1) Extend to other industries like services, agriculture, construction etc.
2) Broadens the model to multiple countries at least Asian countries so that generalizations of export performance theories can be assessed.
3) With multiple countries’ data, future researchers also enable to do meaningful comparisons since the firm and sub-sector characteristics may vary across countries.
4) The key determinants of exporting activities can be widened such as:
- managers’ educational level
- level of information and communications technology used
- firm location either in capital city or countryside
- amount spend on marketing and R&D, and many more.
RESULTS & DISCUSSION
CONCLUSION & POLICY
FOUR FIRM CONCENTRATION RATIO
The firms were matched by using business registration number that issued by Companies Commission of Malaysia (SSM)
1) In some cases, the exporters did not fill in correctly the registration numbers in Custom declaration form. Therefore the mapping process cannot be done for those particular firms.
2) Coverage of the trade data in 2009
In 2009, on average Malaysian manufacturing SMEs:
1)Export 25.5% of their sales to overseas
2)Market to 4 countries with a mix of 5 products.
3)Employ about 55 persons per firm
4)Exist in manufacturing sector about 17.3 years.
5)Garnering to 39.3% of market share in term of local market competitiveness (the largest four firms in sub-sector).
6)Export 29.8% of sub-sector sales to abroad.
7) Operate with 64 firms in one particular sub-sector.
- No substantial multicollinearity problems.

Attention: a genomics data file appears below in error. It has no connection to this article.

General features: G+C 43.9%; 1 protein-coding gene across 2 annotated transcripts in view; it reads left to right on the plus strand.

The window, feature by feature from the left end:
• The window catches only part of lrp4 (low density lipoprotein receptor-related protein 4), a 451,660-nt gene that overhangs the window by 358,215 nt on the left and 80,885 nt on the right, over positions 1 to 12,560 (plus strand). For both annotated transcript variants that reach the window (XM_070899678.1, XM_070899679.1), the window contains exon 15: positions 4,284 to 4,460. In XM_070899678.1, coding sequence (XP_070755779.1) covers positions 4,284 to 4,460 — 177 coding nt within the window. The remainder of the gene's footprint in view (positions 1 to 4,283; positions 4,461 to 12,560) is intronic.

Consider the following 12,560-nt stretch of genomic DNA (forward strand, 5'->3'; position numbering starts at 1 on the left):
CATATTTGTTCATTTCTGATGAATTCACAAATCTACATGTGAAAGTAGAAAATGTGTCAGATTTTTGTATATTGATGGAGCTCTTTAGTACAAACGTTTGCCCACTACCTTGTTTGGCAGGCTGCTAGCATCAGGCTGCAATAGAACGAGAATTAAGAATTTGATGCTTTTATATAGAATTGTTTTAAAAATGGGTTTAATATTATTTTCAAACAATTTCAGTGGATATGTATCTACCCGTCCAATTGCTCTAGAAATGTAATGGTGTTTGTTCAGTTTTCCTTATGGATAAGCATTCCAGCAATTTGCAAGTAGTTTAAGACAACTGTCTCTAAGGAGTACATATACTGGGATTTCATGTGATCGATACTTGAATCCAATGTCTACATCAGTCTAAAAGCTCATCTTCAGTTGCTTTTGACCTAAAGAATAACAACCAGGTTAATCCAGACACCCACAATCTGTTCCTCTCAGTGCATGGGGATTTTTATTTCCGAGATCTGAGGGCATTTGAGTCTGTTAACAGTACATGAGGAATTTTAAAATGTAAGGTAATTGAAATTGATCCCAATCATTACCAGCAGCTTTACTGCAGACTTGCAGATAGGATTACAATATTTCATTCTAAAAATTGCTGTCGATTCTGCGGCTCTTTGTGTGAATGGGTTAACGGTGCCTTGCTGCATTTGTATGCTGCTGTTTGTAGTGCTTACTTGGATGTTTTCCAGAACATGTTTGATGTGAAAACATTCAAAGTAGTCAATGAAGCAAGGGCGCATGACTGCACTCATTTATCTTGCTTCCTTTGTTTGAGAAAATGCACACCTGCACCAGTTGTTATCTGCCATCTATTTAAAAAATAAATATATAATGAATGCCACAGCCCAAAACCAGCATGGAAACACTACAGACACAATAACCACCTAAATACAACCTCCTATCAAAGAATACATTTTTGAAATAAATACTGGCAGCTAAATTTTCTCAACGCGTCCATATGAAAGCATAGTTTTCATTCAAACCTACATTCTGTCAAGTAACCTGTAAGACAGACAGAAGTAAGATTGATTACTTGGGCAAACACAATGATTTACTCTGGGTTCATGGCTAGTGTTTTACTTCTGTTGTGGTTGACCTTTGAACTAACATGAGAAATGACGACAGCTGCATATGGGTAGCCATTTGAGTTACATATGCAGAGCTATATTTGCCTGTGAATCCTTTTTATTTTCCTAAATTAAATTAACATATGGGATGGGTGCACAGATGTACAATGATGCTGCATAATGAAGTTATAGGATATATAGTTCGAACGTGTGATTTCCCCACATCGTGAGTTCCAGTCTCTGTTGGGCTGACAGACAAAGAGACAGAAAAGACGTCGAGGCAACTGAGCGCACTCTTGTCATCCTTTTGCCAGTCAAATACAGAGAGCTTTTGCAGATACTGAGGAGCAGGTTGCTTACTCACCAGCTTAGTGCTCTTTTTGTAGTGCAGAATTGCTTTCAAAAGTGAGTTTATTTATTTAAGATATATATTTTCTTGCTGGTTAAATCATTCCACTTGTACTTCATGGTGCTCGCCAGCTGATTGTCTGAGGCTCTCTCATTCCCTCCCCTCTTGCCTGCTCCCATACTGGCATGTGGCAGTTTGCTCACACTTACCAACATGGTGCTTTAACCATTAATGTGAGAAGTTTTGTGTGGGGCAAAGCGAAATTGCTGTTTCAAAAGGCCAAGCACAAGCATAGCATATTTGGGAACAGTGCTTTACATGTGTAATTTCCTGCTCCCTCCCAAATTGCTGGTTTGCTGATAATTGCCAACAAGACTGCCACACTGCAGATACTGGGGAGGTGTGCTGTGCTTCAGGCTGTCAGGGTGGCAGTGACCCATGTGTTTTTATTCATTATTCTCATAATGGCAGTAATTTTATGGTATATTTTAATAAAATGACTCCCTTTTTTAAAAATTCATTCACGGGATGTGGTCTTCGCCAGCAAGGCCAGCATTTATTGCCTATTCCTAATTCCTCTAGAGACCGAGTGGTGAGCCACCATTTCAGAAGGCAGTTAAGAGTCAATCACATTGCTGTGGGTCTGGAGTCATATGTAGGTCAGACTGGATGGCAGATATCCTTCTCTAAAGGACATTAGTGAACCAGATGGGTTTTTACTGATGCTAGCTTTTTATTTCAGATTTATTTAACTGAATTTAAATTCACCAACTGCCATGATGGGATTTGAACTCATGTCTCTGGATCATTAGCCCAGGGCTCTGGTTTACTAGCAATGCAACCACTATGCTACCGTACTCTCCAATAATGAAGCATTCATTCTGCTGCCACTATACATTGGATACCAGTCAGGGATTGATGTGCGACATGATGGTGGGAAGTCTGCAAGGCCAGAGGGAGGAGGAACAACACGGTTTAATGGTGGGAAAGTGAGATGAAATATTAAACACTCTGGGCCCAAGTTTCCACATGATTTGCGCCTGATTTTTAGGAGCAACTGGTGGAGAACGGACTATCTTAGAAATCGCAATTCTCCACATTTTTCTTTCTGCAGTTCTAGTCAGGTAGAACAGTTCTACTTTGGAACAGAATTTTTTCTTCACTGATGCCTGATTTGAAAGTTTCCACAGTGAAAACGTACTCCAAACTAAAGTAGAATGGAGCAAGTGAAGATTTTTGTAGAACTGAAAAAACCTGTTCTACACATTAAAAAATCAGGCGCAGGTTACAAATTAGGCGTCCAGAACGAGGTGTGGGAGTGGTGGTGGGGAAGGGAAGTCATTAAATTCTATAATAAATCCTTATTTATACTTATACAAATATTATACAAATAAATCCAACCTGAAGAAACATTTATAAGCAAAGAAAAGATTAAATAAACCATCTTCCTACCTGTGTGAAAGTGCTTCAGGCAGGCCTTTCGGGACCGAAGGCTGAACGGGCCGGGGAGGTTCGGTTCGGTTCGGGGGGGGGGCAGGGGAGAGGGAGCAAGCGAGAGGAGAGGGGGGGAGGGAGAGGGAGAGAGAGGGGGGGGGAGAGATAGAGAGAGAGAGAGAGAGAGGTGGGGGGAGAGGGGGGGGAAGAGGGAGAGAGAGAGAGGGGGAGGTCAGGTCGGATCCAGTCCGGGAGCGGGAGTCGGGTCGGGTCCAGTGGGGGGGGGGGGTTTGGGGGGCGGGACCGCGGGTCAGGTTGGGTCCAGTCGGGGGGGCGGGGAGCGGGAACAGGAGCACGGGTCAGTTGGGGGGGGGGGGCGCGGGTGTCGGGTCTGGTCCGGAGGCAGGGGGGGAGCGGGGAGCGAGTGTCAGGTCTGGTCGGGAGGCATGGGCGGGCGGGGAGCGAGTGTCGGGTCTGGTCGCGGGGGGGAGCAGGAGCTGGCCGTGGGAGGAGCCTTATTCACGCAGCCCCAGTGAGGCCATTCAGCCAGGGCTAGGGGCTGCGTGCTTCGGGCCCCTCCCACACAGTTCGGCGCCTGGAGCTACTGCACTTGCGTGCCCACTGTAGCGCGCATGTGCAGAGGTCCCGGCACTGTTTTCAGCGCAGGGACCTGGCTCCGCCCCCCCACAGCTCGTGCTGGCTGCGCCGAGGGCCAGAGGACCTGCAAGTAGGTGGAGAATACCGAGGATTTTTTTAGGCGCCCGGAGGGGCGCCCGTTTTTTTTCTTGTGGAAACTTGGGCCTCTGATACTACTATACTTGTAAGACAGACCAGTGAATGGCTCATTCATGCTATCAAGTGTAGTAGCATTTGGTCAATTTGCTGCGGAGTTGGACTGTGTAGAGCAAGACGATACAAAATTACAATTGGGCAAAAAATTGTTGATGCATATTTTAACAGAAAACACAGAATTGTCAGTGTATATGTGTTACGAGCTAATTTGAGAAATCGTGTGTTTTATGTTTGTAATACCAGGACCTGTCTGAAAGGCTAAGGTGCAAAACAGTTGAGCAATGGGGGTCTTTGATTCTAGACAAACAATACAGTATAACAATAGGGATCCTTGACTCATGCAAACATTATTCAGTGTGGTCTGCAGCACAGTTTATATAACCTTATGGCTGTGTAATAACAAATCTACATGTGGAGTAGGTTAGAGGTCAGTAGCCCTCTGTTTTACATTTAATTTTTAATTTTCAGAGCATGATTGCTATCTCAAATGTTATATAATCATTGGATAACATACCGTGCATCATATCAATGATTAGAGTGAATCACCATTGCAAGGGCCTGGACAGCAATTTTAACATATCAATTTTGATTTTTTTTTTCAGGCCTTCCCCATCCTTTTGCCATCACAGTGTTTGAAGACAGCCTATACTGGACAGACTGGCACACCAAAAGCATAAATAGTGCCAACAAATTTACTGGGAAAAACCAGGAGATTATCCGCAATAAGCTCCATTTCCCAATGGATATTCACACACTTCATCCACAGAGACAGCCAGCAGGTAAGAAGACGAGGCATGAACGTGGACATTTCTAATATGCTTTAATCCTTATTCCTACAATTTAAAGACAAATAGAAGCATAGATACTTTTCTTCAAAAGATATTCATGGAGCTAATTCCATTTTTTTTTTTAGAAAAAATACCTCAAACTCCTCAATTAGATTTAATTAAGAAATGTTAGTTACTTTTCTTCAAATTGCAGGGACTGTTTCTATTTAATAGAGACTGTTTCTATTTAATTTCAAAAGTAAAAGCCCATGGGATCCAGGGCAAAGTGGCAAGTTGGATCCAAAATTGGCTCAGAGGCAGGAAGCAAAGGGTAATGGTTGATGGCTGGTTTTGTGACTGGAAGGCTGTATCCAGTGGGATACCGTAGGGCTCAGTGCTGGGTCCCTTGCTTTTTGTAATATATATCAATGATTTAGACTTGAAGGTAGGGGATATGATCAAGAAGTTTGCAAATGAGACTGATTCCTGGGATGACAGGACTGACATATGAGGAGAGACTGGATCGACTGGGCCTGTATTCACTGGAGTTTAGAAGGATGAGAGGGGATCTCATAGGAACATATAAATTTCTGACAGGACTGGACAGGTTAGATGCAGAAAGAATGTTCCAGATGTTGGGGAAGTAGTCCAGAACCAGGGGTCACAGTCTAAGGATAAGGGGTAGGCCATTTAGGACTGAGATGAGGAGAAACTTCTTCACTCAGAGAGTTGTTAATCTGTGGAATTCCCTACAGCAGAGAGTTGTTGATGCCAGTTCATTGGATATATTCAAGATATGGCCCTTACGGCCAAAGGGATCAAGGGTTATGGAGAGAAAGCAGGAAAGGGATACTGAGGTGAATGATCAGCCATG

- None of the variables should be dropped from the model
- To cater heteroskedasticity problem that appear in the regression
- White test was conducted
- Robust standard errors had been used in this study.
- Small and medium enterprises (SMEs) - play a vital role in the Malaysia's industrialization program.
-Various programs and incentives - provided by government
- There are several government supporting agencies that offered business support and export assistance program like SME Corp. MATRADE, MIDA and EXIM Bank.
- Currently in Malaysia, the SME definition has been revised. Effective 1 January 2014, more firms will have opportunities to participate in SME support programs.
1) To investigate the relationship between firm-level export intensity and firm specific characteristics (export market diversification, product diversification, firm size and firm age).
2) To investigate the relationship between firm-level export intensity and manufacturing sub-sectors characteristics (market competition/ concentration, sub-sector export intensity and sub-sector size)
1) Malaysian SMEs do not portray an excellent performance even 97% of establishments in Malaysia are SMEs.
2) According to SME Annual Report, the contribution of SMEs export to the total export was:
- 18.9% in 2003 (SME Annual Report, 2005)
- 19% in 2005 (SME Annual Report, 2007)
- Target (became the national agenda): 22% in 2010 (SME Annual Report, 2008).
3)But yet, the latest data on SMEs exports still not published even in the latest SME Annual Report 2012/ 2013.
1) The ability to sustain in the international markets has become more critical in the recent years given the current global economic downturn.
2) Along with government support and globalization, some Malaysian SMEs have already involved in exporting and have a strong export based.
3)However the share of SMEs to total exports is only around 20%, lower than many other countries such as China, Korea, India, Hong Kong, and Taiwan (The Standard Chartered Bank Special Report, 2010).
4) The report emphasized SMEs in Taiwan and China appears to be more export-oriented compared to SMEs in Malaysia.
5) The big question is; why some Malaysian SMEs export a larger percentage of their total sales than others, although they are operating in the same manufacturing sector?
6) Do firms with different levels of export differ in terms of firm characteristics?
7) Are firm’s levels of export depending on the underlying sub-sector that they are operated in?